(MENAFN - AFP) For more than 30 years Oscar Cadiach risked life and limb to conquer some of the world's most unforgiving terrain, driven by a desire to join the ranks of mountain climbing's elite.
Now aged 64, the Spaniard will finally retire after summiting the world's 14 tallest mountains without bottled oxygen, with his undisputed ascents set to propel him into the record books as the oldest mountaineer to complete a feat achieved by just a handful of others before him.
The quest saw him narrowly avoid plunging to his death. But in July, after three consecutive failed attempts, the Alpine Club of Pakistan confirmed he had topped Pakistan's Broad Peak -- and, some 33 years after he began, he was done.
"It's like a huge burden being taken off my shoulders," Cadiach told AFP in an exclusive interview.
"I have done my part and it's time to retire," he said, adding that he will still teach climbing and plans to publish his story.
A mountaineering instructor by profession, Cadiach was first drawn to the "eight thousander" challenge in 1984 after topping Pakistan's Nanga Parbat, known as the "Killer Mountain" due to the number of people who have died on its slopes.
Cadiach then set his sights on blazing dangerous new trails across the world's highest peaks as a freestyle climber -- without the aid of oxygen or the use of ropes.
During an expedition to summit Nepal's Kangchenjunga in 2007, he almost met his demise.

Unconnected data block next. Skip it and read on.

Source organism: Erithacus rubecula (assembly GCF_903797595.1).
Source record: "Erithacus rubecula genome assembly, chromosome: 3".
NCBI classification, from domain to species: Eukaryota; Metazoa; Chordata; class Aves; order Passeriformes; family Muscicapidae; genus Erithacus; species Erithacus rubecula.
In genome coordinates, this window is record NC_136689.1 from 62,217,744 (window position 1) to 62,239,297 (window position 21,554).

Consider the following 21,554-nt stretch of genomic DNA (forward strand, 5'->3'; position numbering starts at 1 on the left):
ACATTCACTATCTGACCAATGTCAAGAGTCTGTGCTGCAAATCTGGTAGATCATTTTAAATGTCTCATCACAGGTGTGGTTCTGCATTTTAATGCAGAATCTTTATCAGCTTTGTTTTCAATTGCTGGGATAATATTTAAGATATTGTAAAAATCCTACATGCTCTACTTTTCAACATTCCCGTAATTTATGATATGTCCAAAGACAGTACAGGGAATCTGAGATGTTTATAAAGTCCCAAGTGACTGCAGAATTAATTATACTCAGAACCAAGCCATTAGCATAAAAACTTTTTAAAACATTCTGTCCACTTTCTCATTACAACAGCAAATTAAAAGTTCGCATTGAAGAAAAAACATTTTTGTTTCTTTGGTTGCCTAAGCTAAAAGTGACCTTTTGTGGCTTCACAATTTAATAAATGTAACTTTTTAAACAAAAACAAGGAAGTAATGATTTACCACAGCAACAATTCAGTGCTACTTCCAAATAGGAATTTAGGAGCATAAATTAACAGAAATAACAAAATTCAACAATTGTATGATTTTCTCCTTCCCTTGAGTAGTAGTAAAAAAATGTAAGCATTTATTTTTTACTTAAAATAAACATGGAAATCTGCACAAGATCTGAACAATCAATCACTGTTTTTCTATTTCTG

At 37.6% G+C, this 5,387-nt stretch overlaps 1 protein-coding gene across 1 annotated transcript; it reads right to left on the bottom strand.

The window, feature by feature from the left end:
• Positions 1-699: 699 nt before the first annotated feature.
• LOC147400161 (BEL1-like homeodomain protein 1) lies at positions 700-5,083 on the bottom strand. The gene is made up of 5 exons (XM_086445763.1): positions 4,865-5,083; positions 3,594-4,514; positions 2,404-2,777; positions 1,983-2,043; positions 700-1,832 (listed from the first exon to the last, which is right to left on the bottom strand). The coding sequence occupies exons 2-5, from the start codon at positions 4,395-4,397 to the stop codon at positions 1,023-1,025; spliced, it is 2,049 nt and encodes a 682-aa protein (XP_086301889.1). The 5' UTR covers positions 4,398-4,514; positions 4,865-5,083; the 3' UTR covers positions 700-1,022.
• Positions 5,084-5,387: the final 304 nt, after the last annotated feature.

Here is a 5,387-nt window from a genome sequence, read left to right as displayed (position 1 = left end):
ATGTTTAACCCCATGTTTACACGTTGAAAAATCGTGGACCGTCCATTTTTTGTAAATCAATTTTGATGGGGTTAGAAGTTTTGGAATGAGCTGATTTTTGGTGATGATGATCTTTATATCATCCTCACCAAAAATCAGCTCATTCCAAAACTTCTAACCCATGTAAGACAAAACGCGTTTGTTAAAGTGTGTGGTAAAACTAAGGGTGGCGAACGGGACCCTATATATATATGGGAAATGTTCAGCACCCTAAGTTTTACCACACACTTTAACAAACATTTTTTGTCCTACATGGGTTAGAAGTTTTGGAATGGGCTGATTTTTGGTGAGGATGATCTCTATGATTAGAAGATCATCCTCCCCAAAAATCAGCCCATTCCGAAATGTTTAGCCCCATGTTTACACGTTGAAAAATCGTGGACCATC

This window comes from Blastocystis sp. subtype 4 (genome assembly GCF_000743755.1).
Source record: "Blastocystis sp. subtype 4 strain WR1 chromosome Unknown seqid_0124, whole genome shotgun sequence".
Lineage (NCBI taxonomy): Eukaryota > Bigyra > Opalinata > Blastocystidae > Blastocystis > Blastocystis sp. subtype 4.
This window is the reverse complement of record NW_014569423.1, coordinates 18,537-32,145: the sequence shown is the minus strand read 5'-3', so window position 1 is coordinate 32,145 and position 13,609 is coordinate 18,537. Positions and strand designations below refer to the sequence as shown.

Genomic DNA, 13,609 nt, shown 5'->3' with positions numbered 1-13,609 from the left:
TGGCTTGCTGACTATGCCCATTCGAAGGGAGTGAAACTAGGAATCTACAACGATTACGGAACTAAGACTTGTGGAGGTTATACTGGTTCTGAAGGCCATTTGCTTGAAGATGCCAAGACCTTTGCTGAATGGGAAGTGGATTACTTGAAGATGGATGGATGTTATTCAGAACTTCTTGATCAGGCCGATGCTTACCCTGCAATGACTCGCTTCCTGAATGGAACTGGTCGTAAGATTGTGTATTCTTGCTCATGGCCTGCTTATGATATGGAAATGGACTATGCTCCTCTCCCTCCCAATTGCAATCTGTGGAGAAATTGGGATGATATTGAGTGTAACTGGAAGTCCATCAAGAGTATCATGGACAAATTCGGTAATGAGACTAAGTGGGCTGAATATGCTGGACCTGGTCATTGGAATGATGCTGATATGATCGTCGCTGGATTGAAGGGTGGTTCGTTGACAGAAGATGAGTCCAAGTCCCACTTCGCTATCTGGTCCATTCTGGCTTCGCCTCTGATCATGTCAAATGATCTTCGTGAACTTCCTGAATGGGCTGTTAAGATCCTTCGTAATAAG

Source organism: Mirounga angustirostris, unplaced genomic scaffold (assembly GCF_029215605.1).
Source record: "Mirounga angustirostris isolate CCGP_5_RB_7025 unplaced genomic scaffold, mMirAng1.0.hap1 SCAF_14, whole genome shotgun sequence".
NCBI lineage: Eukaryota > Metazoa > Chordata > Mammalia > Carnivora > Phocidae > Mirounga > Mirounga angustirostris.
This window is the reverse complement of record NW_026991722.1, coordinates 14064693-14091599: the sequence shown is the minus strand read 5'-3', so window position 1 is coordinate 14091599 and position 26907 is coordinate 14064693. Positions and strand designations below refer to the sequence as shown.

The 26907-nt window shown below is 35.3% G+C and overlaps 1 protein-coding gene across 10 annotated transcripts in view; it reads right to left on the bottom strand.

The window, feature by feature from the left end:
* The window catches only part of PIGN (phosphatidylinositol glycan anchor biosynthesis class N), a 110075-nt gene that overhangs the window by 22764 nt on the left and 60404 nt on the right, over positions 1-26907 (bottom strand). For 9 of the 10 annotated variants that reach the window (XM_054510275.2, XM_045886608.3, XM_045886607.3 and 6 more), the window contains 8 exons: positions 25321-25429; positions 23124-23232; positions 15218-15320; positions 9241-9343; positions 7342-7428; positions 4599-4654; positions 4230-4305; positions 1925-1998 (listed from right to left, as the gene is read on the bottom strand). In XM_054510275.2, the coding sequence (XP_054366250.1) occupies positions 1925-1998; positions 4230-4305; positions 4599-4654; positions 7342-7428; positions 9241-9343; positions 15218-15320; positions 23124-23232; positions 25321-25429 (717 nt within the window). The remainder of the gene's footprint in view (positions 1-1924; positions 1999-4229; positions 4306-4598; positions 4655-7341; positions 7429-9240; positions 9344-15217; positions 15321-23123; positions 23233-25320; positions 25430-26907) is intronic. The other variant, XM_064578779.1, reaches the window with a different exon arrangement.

Half freezing and weathering 100 kilometre-per-hour (60 mile-per-hour) winds with frostbite, he clung to the mountainside ropeless for an entire day and narrowly escaped falling to his death.
"My hands almost slipped off the rock but I succeeded in pulling myself up," said Cadiach.
Others on the expedition were not so lucky.
He explained: "It was only after that I realised my friend who was dangling from that cliff with me had fallen and was gone forever."
- 'The best and the worst' -
Pakistan's K2 has provided the Catalonian with his steepest challenges, including the loss of his climbing partner Manel de la Matta in 2004.
De la Matta died of pulmonary oedema -- a condition when the lungs fill with excess fluid that can be triggered by prolonged exposure to high altitudes -- and was buried at K2's base camp.
"I sat beside his grave before the summit telling him either I would bring him the good news or will stay there with him," he said of his successful 2012 expedition.
"K2 has given me the best and the worst," he explained. "Being on the top of K2 on a full moon night was the best moment of my life, I stood there motionless looking at the stars and the moon and the world below me, it was eternity."
After summiting Mount Everest on two separate occasions, Cadiach says there are stark differences between the challenges posed by the world's highest peak and its second.
"Mount Everest welcomes you, the weather, the climbing conditions, it's just hospitable," he said.
"It's completely the opposite on K2. It rejects you -- the climbing conditions, the weather, it becomes more hostile as you climb it."
The Barcelona native, who married twice and has three children, says respecting weather conditions and being mentally prepared are important to reaching one of the world's most treacherous summits.
But he also admits that "luck is very important on K2", adding: "Sometimes everything is just together but you still fail because it's just not your moment."
Cadiach participated in 67 climbing expeditions and made 37 attempts to summit the world's eight thousanders before securing his place in the record books.
But after a lifetime conquering the world's highest peaks Cadiach says he feels rather minuscule.
He says: "Being on top of the summit makes you feel great as you look down at the world but at the same time it makes you feel small as you look at the length of the mountain."